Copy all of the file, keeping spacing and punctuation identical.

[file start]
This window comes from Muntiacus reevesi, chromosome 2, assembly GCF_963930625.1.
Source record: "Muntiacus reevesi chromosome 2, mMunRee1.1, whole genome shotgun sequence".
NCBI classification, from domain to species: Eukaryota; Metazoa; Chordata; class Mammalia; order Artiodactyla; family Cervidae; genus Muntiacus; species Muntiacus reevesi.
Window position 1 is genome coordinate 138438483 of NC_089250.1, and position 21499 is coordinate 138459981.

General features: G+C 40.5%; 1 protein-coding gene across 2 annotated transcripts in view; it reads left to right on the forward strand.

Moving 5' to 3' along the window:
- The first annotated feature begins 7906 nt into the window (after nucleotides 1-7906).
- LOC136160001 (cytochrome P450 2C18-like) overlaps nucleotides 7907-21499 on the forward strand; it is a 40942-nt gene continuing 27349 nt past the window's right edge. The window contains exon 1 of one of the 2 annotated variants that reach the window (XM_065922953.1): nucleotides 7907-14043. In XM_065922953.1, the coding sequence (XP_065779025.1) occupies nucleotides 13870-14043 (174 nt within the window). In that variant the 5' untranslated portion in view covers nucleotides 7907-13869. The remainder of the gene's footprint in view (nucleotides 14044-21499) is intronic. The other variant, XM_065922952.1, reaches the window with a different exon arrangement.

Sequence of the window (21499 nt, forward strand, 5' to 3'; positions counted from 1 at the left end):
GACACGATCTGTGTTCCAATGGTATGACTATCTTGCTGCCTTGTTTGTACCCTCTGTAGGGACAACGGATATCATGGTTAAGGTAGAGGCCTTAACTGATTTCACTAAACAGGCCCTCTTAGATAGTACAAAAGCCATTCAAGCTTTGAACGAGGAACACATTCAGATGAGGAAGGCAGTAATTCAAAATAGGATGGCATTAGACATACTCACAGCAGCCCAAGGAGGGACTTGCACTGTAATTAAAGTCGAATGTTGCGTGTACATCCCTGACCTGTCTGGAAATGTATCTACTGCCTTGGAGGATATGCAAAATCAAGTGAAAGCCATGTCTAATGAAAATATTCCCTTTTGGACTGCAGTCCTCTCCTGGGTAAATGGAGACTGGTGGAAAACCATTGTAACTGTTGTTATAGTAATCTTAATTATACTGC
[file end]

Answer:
This window comes from Muntiacus reevesi, chromosome 2, assembly GCF_963930625.1.
Source record: "Muntiacus reevesi chromosome 2, mMunRee1.1, whole genome shotgun sequence".
NCBI classification, from domain to species: Eukaryota; Metazoa; Chordata; class Mammalia; order Artiodactyla; family Cervidae; genus Muntiacus; species Muntiacus reevesi.
Window position 1 is genome coordinate 138438483 of NC_089250.1, and position 21499 is coordinate 138459981.

General features: G+C 40.5%; 1 protein-coding gene across 2 annotated transcripts in view; it reads left to right on the forward strand.

Moving 5' to 3' along the window:
- The first annotated feature begins 7906 nt into the window (after nucleotides 1-7906).
- LOC136160001 (cytochrome P450 2C18-like) overlaps nucleotides 7907-21499 on the forward strand; it is a 40942-nt gene continuing 27349 nt past the window's right edge. The window contains exon 1 of one of the 2 annotated variants that reach the window (XM_065922953.1): nucleotides 7907-14043. In XM_065922953.1, the coding sequence (XP_065779025.1) occupies nucleotides 13870-14043 (174 nt within the window). In that variant the 5' untranslated portion in view covers nucleotides 7907-13869. The remainder of the gene's footprint in view (nucleotides 14044-21499) is intronic. The other variant, XM_065922952.1, reaches the window with a different exon arrangement.

Sequence of the window (21499 nt, forward strand, 5' to 3'; positions counted from 1 at the left end):
GACACGATCTGTGTTCCAATGGTATGACTATCTTGCTGCCTTGTTTGTACCCTCTGTAGGGACAACGGATATCATGGTTAAGGTAGAGGCCTTAACTGATTTCACTAAACAGGCCCTCTTAGATAGTACAAAAGCCATTCAAGCTTTGAACGAGGAACACATTCAGATGAGGAAGGCAGTAATTCAAAATAGGATGGCATTAGACATACTCACAGCAGCCCAAGGAGGGACTTGCACTGTAATTAAAGTCGAATGTTGCGTGTACATCCCTGACCTGTCTGGAAATGTATCTACTGCCTTGGAGGATATGCAAAATCAAGTGAAAGCCATGTCTAATGAAAATATTCCCTTTTGGACTGCAGTCCTCTCCTGGGTAAATGGAGACTGGTGGAAAACCATTGTAACTGTTGTTATAGTAATCTTAATTATACTGC